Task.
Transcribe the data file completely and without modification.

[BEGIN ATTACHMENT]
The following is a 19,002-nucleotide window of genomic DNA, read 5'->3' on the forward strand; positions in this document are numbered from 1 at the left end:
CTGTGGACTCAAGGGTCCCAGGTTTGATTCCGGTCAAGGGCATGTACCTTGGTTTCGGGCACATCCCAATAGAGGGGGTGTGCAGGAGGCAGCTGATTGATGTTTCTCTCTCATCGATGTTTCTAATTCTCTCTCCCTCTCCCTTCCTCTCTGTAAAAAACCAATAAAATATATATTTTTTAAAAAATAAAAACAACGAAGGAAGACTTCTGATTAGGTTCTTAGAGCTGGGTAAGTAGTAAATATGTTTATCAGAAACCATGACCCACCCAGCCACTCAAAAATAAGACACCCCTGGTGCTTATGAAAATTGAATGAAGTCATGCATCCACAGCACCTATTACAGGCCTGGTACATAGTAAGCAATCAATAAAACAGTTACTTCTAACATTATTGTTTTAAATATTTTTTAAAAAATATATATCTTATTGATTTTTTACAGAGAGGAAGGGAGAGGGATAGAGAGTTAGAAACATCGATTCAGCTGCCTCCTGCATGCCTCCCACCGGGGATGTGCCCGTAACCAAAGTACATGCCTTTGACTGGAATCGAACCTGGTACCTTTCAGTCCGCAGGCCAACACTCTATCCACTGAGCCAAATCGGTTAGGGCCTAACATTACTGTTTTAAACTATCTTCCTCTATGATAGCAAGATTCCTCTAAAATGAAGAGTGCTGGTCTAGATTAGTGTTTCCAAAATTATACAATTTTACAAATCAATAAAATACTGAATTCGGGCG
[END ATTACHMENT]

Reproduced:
The following is a 19,002-nucleotide window of genomic DNA, read 5'->3' on the forward strand; positions in this document are numbered from 1 at the left end:
CTGTGGACTCAAGGGTCCCAGGTTTGATTCCGGTCAAGGGCATGTACCTTGGTTTCGGGCACATCCCAATAGAGGGGGTGTGCAGGAGGCAGCTGATTGATGTTTCTCTCTCATCGATGTTTCTAATTCTCTCTCCCTCTCCCTTCCTCTCTGTAAAAAACCAATAAAATATATATTTTTTAAAAAATAAAAACAACGAAGGAAGACTTCTGATTAGGTTCTTAGAGCTGGGTAAGTAGTAAATATGTTTATCAGAAACCATGACCCACCCAGCCACTCAAAAATAAGACACCCCTGGTGCTTATGAAAATTGAATGAAGTCATGCATCCACAGCACCTATTACAGGCCTGGTACATAGTAAGCAATCAATAAAACAGTTACTTCTAACATTATTGTTTTAAATATTTTTTAAAAAATATATATCTTATTGATTTTTTACAGAGAGGAAGGGAGAGGGATAGAGAGTTAGAAACATCGATTCAGCTGCCTCCTGCATGCCTCCCACCGGGGATGTGCCCGTAACCAAAGTACATGCCTTTGACTGGAATCGAACCTGGTACCTTTCAGTCCGCAGGCCAACACTCTATCCACTGAGCCAAATCGGTTAGGGCCTAACATTACTGTTTTAAACTATCTTCCTCTATGATAGCAAGATTCCTCTAAAATGAAGAGTGCTGGTCTAGATTAGTGTTTCCAAAATTATACAATTTTACAAATCAATAAAATACTGAATTCGGGCG